‘I’m essentially a journalist, so I’m a real non-fiction writer. I don’t think I could easily write a novel. You create a character that goes out the door and then you need to decide whether he turns left or right. And you have to think about the clothes he’s wearing and why. That’s just not for me. I really enjoy checking reality, it provides support. Plus, reality is crazy enough. Just go and see what fantastic stories are actually taking place. I like stories that make you wonder: Wow, did this really happen? But they have to be true.’
Which story from the new book has stayed with you the most?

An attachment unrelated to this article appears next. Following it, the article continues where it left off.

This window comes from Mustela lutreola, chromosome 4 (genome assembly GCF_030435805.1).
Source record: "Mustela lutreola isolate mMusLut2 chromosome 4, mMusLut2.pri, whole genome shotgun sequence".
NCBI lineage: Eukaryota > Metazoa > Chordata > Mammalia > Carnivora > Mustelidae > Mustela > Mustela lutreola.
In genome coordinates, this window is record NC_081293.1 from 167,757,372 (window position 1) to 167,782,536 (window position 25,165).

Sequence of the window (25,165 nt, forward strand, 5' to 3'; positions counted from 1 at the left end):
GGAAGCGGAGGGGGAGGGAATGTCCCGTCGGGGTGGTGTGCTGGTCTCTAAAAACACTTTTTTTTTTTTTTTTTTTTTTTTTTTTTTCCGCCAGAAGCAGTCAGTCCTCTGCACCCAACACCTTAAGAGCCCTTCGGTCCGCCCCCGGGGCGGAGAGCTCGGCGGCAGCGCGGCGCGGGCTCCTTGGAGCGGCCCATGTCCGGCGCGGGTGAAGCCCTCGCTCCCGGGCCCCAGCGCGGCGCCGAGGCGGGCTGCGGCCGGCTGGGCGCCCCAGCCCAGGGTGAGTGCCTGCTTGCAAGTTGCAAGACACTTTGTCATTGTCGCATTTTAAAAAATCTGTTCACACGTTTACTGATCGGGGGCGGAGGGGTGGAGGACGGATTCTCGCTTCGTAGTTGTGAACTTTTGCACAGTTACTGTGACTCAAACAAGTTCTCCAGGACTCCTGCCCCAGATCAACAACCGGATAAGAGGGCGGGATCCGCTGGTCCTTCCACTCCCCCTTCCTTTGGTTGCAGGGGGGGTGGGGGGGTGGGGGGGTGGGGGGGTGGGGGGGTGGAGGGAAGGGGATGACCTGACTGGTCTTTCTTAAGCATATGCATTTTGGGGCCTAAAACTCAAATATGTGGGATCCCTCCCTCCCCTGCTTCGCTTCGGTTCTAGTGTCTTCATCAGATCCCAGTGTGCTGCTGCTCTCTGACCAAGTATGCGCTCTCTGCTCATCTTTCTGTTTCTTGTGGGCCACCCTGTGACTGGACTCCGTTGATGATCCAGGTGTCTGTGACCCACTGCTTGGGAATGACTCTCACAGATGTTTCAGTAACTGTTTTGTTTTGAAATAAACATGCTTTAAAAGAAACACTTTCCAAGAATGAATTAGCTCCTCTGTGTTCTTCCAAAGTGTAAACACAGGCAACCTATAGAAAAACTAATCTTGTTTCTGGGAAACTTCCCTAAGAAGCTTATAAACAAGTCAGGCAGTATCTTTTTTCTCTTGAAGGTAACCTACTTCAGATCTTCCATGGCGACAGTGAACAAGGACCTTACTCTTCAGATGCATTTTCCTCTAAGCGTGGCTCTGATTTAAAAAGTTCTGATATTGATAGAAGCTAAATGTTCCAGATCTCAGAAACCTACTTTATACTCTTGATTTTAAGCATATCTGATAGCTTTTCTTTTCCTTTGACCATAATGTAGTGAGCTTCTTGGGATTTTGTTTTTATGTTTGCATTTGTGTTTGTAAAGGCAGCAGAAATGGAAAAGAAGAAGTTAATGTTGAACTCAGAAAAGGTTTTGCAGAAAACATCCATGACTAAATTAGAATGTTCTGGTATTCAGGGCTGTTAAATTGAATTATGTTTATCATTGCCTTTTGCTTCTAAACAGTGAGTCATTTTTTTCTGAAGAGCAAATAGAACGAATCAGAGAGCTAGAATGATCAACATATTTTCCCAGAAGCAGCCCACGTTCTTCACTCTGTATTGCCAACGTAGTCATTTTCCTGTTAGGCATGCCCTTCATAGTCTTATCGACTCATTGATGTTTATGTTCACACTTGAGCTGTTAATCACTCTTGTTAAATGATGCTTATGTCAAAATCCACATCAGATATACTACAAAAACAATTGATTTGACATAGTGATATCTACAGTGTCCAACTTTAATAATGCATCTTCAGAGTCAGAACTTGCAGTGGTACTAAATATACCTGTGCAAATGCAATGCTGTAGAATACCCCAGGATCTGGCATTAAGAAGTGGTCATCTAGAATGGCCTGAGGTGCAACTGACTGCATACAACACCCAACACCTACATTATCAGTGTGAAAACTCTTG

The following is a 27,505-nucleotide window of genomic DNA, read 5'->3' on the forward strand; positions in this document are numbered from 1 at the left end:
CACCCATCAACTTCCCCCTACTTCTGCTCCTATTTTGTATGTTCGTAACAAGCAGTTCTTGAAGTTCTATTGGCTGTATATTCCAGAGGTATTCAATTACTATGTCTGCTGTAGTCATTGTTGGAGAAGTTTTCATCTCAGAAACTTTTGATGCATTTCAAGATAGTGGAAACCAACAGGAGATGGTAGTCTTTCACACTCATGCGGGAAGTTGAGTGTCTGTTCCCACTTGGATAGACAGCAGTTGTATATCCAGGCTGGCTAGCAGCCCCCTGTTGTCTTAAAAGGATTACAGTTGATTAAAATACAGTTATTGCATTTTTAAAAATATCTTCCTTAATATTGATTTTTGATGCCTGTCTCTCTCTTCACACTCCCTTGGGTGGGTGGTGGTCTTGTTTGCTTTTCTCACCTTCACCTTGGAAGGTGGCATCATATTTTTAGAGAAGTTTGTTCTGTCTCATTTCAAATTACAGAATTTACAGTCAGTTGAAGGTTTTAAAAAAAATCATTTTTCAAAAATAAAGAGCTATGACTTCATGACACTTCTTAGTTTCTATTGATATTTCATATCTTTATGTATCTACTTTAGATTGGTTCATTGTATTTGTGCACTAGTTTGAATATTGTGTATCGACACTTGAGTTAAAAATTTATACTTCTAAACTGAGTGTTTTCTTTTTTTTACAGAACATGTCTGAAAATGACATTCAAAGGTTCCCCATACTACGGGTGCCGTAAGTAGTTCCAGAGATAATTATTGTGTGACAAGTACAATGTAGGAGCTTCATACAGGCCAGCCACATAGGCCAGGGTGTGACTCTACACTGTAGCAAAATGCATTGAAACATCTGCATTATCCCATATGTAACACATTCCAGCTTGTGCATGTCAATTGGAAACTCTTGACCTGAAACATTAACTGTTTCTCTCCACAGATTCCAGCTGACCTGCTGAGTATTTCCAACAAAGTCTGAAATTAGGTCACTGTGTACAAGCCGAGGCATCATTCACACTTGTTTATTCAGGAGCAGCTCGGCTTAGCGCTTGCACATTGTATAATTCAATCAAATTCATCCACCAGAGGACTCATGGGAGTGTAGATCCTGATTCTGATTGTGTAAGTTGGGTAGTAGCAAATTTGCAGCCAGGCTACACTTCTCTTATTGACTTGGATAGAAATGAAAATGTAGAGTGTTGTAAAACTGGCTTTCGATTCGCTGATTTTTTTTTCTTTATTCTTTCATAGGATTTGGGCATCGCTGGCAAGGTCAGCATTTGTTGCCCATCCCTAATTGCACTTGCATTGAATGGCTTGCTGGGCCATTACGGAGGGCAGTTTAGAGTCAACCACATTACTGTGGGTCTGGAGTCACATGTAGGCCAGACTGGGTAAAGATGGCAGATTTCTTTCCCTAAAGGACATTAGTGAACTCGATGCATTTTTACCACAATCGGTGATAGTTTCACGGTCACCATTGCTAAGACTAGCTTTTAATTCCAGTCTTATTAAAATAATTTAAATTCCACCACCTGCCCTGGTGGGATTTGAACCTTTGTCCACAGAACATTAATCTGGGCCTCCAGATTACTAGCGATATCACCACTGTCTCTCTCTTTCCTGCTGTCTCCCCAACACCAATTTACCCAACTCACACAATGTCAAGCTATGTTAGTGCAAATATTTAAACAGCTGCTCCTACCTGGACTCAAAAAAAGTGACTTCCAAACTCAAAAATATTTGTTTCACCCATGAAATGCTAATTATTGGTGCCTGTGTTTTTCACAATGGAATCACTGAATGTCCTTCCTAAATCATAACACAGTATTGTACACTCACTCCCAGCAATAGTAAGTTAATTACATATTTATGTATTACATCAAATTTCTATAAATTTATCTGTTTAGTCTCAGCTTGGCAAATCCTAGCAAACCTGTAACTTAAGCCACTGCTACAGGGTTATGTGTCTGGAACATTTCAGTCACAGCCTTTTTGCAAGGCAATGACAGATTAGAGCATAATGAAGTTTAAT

‘My publisher wanted to publish a collection of my stories. At first, I felt a little uncomfortable about that. Those stories have already been written and published, so why the need to also put them in a booklet? But I did have a lot of fun reading through my old stories. So in the end, I made a selection based on certain criteria. Do I have good memories of it? Were the people nice? Did their characters stand out? So basically, I like all the stories in the book. For example: A night at CS (Amsterdam Central Station, ed.). A pretty mediocre title perhaps, but I really enjoyed making that story. I enjoy staying in one place for a longer period of time, to observe and to talk to people. To just see what’s happening. I like stories about things that happen day in and day out, things we all see but not consciously register. Like those large ships that enter the harbour to unload soy. You see them passing, but you rarely think about the people on board. Who are those people? What’s their life like?’